Worldwide, more than half a million women were diagnosed with cervical cancer in 2008.
Around 75% of diagnosed women survive the disease. Cervical cancer survival is higher in women diagnosed at a younger age, and women under 40 years of age have survival rates of more than 85%.
Nine hundred and sixty women died in 2008 in the UK from this disease. Worldwide, cervical cancer is responsible for almost 1 in 10 female cancer deaths.
Smear test services we offer
Smear tests are available at our clinic with a doctor (and you can always request a female doctor if you prefer).
Routine smear tests are a vital part of women’s healthcare and having it done privately has a number of benefits:
- You can book your appointment at your convenience
- The test results are back between 48 – 72 hours after your test
- We include a screen for Human Papilloma Virus
- We organise an immediate gynaecological referral should you need one
Please try to avoid planning the screening during your periodDuring the test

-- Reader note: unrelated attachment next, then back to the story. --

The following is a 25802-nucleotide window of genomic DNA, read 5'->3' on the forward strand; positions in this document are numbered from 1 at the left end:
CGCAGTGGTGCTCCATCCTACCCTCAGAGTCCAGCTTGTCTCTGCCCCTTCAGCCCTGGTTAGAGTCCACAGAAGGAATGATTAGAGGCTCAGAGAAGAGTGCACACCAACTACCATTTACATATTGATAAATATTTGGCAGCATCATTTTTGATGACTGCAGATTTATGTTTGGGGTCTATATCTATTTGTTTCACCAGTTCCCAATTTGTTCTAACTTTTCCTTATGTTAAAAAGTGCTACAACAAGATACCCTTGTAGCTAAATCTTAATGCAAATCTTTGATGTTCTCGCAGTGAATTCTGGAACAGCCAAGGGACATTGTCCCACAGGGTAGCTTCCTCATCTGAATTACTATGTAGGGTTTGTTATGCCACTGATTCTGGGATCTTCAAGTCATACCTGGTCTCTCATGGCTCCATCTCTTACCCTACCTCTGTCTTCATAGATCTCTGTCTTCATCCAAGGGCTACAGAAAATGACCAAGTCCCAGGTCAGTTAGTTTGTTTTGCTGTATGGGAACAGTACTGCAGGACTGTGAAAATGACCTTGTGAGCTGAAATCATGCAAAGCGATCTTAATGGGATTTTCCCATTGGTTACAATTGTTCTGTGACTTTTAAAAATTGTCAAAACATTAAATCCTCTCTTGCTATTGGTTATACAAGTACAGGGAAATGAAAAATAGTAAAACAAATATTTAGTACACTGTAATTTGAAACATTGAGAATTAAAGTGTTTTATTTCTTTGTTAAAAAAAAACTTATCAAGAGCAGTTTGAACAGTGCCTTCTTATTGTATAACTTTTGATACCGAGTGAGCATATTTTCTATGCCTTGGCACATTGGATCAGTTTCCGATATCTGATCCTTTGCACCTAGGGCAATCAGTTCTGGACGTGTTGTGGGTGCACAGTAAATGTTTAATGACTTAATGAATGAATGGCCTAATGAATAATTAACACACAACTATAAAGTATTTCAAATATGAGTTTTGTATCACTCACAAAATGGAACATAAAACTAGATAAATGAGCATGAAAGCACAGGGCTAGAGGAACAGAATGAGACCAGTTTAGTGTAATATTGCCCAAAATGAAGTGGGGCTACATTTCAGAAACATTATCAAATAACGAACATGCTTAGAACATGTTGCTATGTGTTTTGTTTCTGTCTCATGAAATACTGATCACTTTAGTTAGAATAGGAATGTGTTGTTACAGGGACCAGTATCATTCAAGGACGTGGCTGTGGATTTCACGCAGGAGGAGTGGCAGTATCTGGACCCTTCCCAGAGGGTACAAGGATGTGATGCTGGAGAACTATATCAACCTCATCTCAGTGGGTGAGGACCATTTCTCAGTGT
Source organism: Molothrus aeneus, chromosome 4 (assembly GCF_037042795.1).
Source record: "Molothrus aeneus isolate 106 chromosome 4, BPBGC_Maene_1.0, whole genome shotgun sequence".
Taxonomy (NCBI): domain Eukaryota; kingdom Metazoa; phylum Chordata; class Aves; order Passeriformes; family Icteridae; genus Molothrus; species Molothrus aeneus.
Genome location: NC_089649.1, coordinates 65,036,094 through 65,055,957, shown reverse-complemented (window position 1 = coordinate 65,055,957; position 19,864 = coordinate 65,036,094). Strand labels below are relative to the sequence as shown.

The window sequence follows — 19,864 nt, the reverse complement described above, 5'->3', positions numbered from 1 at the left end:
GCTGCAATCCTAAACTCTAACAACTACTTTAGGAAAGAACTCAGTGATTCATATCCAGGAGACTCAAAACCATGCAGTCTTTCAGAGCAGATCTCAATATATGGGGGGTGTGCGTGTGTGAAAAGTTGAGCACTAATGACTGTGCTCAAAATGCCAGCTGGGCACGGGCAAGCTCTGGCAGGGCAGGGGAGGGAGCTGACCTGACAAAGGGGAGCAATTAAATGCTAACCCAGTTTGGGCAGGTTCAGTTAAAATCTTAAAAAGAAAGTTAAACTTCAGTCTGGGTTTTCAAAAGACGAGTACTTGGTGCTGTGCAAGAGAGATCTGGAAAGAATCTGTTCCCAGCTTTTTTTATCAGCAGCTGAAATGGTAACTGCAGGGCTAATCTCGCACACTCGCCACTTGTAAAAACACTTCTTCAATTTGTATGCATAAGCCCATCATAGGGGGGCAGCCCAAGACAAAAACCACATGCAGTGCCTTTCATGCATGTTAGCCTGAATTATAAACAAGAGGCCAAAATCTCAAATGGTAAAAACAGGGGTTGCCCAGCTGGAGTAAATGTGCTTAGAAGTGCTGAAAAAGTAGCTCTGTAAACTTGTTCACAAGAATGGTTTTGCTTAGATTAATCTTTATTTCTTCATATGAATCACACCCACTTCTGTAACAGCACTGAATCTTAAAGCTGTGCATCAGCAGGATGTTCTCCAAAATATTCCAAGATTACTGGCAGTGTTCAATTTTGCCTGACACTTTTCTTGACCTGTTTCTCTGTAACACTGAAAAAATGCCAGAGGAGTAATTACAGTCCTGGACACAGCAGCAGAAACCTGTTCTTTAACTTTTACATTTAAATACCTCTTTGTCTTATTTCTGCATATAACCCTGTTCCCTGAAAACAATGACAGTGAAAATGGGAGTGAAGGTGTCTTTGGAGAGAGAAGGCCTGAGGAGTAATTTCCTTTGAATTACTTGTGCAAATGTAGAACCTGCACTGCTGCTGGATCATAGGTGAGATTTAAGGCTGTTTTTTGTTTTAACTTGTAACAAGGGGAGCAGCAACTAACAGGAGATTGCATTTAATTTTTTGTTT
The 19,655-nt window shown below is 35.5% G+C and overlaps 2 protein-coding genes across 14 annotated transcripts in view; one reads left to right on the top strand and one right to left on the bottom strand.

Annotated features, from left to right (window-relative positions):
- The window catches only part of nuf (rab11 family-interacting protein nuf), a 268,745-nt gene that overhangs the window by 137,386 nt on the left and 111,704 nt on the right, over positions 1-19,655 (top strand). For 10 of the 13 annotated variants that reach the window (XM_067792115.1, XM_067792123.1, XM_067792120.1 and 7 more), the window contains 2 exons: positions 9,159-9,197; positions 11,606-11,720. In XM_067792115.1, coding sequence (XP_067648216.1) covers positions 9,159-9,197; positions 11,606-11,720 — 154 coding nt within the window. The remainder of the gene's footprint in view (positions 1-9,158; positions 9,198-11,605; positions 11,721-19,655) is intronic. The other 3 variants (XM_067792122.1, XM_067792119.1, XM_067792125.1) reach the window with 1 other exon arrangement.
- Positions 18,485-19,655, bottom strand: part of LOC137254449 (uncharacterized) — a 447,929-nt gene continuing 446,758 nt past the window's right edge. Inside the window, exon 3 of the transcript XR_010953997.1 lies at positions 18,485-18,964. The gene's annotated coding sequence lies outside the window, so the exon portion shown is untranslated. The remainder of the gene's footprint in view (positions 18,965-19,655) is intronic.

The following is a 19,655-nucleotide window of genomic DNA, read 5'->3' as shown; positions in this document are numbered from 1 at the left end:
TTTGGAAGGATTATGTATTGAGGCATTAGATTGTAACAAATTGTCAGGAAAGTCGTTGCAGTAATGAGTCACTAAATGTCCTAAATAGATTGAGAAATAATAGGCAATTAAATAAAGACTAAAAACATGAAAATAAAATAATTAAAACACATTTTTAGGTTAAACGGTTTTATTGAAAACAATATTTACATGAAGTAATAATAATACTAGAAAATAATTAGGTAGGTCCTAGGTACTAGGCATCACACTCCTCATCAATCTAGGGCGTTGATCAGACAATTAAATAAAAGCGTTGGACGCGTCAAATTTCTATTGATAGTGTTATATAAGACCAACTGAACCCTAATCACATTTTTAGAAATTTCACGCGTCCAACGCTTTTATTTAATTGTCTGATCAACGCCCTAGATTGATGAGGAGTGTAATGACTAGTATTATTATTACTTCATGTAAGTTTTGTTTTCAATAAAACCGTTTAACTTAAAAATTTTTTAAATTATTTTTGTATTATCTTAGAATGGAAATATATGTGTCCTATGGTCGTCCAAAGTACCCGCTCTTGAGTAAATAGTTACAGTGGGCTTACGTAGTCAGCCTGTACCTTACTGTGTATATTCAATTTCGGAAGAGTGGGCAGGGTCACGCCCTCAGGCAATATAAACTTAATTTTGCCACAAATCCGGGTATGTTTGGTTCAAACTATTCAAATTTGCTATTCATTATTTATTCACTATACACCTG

A smear test is a fast procedure, in which the doctor inserts a speculum into the vagina, which allows visibility of the cervix. A soft swab is used to collect a sample of cells from the cervix. The procedure can be uncomfortable but does not cause pain.
Our doctor will give you a call to discuss the results with you once they have arrived. During the call you will agree any necessary follow up. You will receive the results by email after you’ve spoken with the doctor.
The test causes some discomfort, and in some cases some mild, short-term pain may occur. It is a very common procedure and can be completed quickly. If you do feel any pain, please inform your practitioner, who may be able to use a smaller speculum. If you are especially nervous or stressed about having a smear test, do not hesitate to tell the practitioner, who will take extra care to explain the process and make sure you are comfortable.
Cervical cancer is a disease affecting the cervix, the lower part of the uterus, where it opens into the vagina. Cancer occurs when abnormal cells develop on the cervix and begin to grow more rapidly than the body can clear them.
Cervical cancer is most common for women aged between 25 and 49 and it is the third most common gynaecological cancer. Around 2,830 cases of cervical cancer were diagnosed in the UK in 2007, which is 55 women every week.